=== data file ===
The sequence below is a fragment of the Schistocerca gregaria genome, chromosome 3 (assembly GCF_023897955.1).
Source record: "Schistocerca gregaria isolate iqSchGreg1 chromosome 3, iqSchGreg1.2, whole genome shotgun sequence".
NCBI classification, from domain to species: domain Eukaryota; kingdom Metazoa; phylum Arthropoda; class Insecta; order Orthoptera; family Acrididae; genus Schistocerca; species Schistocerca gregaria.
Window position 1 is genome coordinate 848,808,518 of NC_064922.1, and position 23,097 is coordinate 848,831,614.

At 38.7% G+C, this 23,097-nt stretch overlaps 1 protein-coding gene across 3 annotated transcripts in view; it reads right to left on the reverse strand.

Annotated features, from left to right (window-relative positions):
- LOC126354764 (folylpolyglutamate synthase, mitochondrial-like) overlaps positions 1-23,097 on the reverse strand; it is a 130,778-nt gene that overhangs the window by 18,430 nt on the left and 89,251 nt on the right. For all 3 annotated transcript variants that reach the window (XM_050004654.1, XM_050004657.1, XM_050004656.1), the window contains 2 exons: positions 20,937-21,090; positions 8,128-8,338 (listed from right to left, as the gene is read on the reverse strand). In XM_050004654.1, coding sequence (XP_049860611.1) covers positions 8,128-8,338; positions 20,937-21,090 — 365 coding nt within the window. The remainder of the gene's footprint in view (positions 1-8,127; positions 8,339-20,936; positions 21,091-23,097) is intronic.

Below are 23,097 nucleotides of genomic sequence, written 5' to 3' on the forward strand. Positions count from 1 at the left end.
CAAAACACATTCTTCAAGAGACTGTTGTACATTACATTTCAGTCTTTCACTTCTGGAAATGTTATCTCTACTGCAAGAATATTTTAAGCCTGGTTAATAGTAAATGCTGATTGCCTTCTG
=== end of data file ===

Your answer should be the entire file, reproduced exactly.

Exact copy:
The sequence below is a fragment of the Schistocerca gregaria genome, chromosome 3 (assembly GCF_023897955.1).
Source record: "Schistocerca gregaria isolate iqSchGreg1 chromosome 3, iqSchGreg1.2, whole genome shotgun sequence".
NCBI classification, from domain to species: domain Eukaryota; kingdom Metazoa; phylum Arthropoda; class Insecta; order Orthoptera; family Acrididae; genus Schistocerca; species Schistocerca gregaria.
Window position 1 is genome coordinate 848,808,518 of NC_064922.1, and position 23,097 is coordinate 848,831,614.

At 38.7% G+C, this 23,097-nt stretch overlaps 1 protein-coding gene across 3 annotated transcripts in view; it reads right to left on the reverse strand.

Annotated features, from left to right (window-relative positions):
- LOC126354764 (folylpolyglutamate synthase, mitochondrial-like) overlaps positions 1-23,097 on the reverse strand; it is a 130,778-nt gene that overhangs the window by 18,430 nt on the left and 89,251 nt on the right. For all 3 annotated transcript variants that reach the window (XM_050004654.1, XM_050004657.1, XM_050004656.1), the window contains 2 exons: positions 20,937-21,090; positions 8,128-8,338 (listed from right to left, as the gene is read on the reverse strand). In XM_050004654.1, coding sequence (XP_049860611.1) covers positions 8,128-8,338; positions 20,937-21,090 — 365 coding nt within the window. The remainder of the gene's footprint in view (positions 1-8,127; positions 8,339-20,936; positions 21,091-23,097) is intronic.

Below are 23,097 nucleotides of genomic sequence, written 5' to 3' on the forward strand. Positions count from 1 at the left end.
CAAAACACATTCTTCAAGAGACTGTTGTACATTACATTTCAGTCTTTCACTTCTGGAAATGTTATCTCTACTGCAAGAATATTTTAAGCCTGGTTAATAGTAAATGCTGATTGCCTTCTG